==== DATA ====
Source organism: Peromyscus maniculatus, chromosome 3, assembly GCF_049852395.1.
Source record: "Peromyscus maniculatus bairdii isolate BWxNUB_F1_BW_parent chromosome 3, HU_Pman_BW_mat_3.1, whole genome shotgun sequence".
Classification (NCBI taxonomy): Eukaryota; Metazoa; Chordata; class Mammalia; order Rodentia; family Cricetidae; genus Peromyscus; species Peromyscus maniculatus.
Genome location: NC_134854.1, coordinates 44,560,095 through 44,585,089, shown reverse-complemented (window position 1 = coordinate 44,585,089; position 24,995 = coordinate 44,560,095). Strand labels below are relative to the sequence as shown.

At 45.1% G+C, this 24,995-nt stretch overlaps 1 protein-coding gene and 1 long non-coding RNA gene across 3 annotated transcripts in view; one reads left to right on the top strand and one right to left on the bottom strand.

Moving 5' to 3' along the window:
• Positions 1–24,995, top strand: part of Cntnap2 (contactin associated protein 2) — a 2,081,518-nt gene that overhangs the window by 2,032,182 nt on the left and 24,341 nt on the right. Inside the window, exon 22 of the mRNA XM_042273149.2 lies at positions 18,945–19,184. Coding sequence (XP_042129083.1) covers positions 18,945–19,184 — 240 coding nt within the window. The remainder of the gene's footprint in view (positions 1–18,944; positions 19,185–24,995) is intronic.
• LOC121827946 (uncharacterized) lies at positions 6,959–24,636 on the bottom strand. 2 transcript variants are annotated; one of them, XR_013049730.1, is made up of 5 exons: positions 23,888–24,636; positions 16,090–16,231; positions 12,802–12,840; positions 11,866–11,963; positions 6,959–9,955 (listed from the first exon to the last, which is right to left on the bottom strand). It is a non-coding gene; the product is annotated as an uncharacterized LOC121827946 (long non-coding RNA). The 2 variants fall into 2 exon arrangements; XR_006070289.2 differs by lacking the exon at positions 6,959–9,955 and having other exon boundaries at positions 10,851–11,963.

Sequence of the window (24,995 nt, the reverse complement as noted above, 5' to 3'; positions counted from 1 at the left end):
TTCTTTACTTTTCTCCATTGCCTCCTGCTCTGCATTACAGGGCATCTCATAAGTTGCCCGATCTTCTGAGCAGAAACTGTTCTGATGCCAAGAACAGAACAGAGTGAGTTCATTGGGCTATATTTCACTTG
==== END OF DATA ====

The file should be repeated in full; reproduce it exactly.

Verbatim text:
Source organism: Peromyscus maniculatus, chromosome 3, assembly GCF_049852395.1.
Source record: "Peromyscus maniculatus bairdii isolate BWxNUB_F1_BW_parent chromosome 3, HU_Pman_BW_mat_3.1, whole genome shotgun sequence".
Classification (NCBI taxonomy): Eukaryota; Metazoa; Chordata; class Mammalia; order Rodentia; family Cricetidae; genus Peromyscus; species Peromyscus maniculatus.
Genome location: NC_134854.1, coordinates 44,560,095 through 44,585,089, shown reverse-complemented (window position 1 = coordinate 44,585,089; position 24,995 = coordinate 44,560,095). Strand labels below are relative to the sequence as shown.

At 45.1% G+C, this 24,995-nt stretch overlaps 1 protein-coding gene and 1 long non-coding RNA gene across 3 annotated transcripts in view; one reads left to right on the top strand and one right to left on the bottom strand.

Moving 5' to 3' along the window:
• Positions 1–24,995, top strand: part of Cntnap2 (contactin associated protein 2) — a 2,081,518-nt gene that overhangs the window by 2,032,182 nt on the left and 24,341 nt on the right. Inside the window, exon 22 of the mRNA XM_042273149.2 lies at positions 18,945–19,184. Coding sequence (XP_042129083.1) covers positions 18,945–19,184 — 240 coding nt within the window. The remainder of the gene's footprint in view (positions 1–18,944; positions 19,185–24,995) is intronic.
• LOC121827946 (uncharacterized) lies at positions 6,959–24,636 on the bottom strand. 2 transcript variants are annotated; one of them, XR_013049730.1, is made up of 5 exons: positions 23,888–24,636; positions 16,090–16,231; positions 12,802–12,840; positions 11,866–11,963; positions 6,959–9,955 (listed from the first exon to the last, which is right to left on the bottom strand). It is a non-coding gene; the product is annotated as an uncharacterized LOC121827946 (long non-coding RNA). The 2 variants fall into 2 exon arrangements; XR_006070289.2 differs by lacking the exon at positions 6,959–9,955 and having other exon boundaries at positions 10,851–11,963.

Sequence of the window (24,995 nt, the reverse complement as noted above, 5' to 3'; positions counted from 1 at the left end):
TTCTTTACTTTTCTCCATTGCCTCCTGCTCTGCATTACAGGGCATCTCATAAGTTGCCCGATCTTCTGAGCAGAAACTGTTCTGATGCCAAGAACAGAACAGAGTGAGTTCATTGGGCTATATTTCACTTG